• An element may be, or may have been reused in, or may have originated in, different buildings or monuments from different periods. To use it in one reconstruction obviates its use in others.



Anastylosis in Temple of Garni, Armenia

One of the well-restored structures restored by the anastylosis method is the Temple of Garni. The entire colonnade of the temple collapsed in a devastating earthquake on June 4, 1679, the epicenter of which was located in the gorge of Garni. Most of the original building blocks remained scattered at the site, allowing the building to be reconstructed. As much as 80% of the original masonry and ornamental friezes were at the site by the late 1960s. Renewed interest in the 19th century led to excavations at the site in the early and mid-20th century, and its eventual reconstruction between 1969 and 1975, using the anastylosis method.[citation needed]


Anastylosis in Knossos palace, Crete, Greece, by Sir Arthur Evans

A primitive anastylosis was carried out in 1836 at the Acropolis in Athens, where the Temple of Athena Nike was re-erected from remaining parts. Starting in 1902, the Greek architect Nikolaos Balanos used anastylosis in order to restore a collapsed portion of the Parthenon, restore the Erechtheion, and rebuild the Nike Temple a second time. Iron clamps and plugs which had been used earlier had started to rust and had caused heavy damage to the original structure. These were removed and replaced with precious metal clamps. When the temple was once again rebuilt additional newly identified original fragments were added. Currently, anastylosis is being applied to the Parthenon.[citation needed]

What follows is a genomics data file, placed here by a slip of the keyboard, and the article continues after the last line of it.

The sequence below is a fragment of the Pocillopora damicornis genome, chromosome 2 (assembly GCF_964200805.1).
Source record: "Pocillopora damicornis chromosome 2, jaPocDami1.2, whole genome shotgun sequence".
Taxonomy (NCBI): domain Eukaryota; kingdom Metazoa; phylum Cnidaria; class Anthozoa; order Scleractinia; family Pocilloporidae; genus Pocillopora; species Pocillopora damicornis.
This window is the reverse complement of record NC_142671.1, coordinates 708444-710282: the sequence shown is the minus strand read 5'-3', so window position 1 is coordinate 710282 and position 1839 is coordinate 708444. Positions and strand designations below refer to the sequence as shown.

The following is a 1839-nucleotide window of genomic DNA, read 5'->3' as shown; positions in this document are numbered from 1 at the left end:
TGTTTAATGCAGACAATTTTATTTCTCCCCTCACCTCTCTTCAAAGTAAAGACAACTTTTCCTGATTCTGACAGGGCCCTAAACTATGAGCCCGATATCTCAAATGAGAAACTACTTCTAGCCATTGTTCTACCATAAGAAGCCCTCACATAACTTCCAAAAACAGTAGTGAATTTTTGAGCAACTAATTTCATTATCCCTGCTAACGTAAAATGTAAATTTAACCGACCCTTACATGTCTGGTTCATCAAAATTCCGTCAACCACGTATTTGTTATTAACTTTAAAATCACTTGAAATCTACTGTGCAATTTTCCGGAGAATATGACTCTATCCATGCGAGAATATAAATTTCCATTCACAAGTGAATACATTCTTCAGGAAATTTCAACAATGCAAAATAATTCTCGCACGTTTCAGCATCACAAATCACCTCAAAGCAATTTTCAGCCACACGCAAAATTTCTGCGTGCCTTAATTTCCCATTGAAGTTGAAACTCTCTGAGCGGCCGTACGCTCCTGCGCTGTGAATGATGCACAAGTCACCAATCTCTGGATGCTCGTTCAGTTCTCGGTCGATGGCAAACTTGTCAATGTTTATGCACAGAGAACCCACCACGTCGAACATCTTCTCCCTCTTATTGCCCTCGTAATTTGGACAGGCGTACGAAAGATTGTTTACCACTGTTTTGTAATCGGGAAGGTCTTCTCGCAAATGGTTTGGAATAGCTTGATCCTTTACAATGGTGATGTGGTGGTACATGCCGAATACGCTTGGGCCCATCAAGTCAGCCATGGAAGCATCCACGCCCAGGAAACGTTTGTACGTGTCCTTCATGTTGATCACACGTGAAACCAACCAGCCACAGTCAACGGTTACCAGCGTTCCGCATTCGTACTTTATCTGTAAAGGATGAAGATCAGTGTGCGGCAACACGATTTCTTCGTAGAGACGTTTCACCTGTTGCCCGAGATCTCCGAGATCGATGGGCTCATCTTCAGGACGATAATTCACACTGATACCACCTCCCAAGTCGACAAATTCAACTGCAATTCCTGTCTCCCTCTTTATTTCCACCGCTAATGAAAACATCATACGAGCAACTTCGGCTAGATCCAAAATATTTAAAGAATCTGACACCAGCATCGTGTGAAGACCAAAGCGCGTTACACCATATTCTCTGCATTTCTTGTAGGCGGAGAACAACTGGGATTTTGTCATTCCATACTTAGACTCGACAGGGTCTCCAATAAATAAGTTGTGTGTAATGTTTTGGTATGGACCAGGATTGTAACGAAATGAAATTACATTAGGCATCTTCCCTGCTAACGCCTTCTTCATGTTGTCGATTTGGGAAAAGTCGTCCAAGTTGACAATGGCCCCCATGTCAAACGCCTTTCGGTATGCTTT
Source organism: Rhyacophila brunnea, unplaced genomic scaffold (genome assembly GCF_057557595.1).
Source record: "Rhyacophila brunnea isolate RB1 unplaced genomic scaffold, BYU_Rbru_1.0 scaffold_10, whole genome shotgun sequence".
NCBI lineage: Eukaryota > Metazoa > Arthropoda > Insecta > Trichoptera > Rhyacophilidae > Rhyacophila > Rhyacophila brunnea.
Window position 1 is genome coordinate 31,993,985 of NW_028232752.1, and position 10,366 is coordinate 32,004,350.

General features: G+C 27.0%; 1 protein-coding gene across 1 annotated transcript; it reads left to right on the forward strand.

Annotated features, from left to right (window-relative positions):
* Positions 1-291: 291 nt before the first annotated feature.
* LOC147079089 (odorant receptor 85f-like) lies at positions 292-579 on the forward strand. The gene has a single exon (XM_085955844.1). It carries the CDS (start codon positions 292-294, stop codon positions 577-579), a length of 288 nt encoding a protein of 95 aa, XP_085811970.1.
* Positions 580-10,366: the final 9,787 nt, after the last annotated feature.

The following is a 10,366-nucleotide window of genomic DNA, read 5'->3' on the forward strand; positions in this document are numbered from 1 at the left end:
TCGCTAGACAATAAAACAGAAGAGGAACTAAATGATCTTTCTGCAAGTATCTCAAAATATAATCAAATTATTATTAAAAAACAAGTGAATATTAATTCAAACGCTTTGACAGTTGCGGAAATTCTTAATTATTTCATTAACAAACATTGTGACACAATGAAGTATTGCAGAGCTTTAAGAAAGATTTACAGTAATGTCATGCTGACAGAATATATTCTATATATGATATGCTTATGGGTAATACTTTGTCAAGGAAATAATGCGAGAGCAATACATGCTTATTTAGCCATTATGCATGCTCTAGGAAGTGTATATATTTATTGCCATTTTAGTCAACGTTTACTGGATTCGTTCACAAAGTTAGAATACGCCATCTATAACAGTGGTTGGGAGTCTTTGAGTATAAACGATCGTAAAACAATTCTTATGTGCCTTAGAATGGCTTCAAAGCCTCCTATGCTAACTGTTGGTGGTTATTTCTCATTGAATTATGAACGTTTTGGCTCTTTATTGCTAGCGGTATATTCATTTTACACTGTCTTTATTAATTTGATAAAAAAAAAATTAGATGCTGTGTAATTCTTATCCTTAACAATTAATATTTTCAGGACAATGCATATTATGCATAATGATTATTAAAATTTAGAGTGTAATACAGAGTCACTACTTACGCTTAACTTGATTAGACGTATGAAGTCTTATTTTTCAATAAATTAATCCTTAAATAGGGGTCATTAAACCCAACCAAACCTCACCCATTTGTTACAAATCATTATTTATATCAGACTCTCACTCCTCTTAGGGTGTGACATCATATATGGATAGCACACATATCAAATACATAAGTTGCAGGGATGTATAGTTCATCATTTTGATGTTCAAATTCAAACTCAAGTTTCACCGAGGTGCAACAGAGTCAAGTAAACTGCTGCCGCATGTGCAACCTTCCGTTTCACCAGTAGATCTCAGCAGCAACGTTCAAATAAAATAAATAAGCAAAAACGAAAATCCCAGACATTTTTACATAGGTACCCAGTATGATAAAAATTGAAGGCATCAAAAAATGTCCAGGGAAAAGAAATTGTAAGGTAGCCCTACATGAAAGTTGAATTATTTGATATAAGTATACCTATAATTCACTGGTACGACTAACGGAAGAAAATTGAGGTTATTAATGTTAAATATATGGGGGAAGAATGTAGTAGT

Several monuments protected by the Archaeological Survey of India have been restored, including havelis in Shekhavati and Humayun's Tomb.


One of the earlier examples of anastylosis: the Borobudur in Java, Indonesia

Early in the 20th century, Dutch archaeologists carried out anastylosis of the stupa at the Buddhist temple complex at Borobudur in Java, Indonesia between 1907 and 1911.[3] The Prambanan Hindu temple complex was excavated and was partially reconstructed between 1911 and 1953, also reconstructed using the anastylosis method. The recent practice of anastylosis in Indonesia is the reconstruction of Kedulan temple, built in 869, the temple was buried under volcanic layers for centuries, until it was discovered in 1993. The restoration of the entire Kedulan Temple complex was expected to be completed by the end of 2018.[4]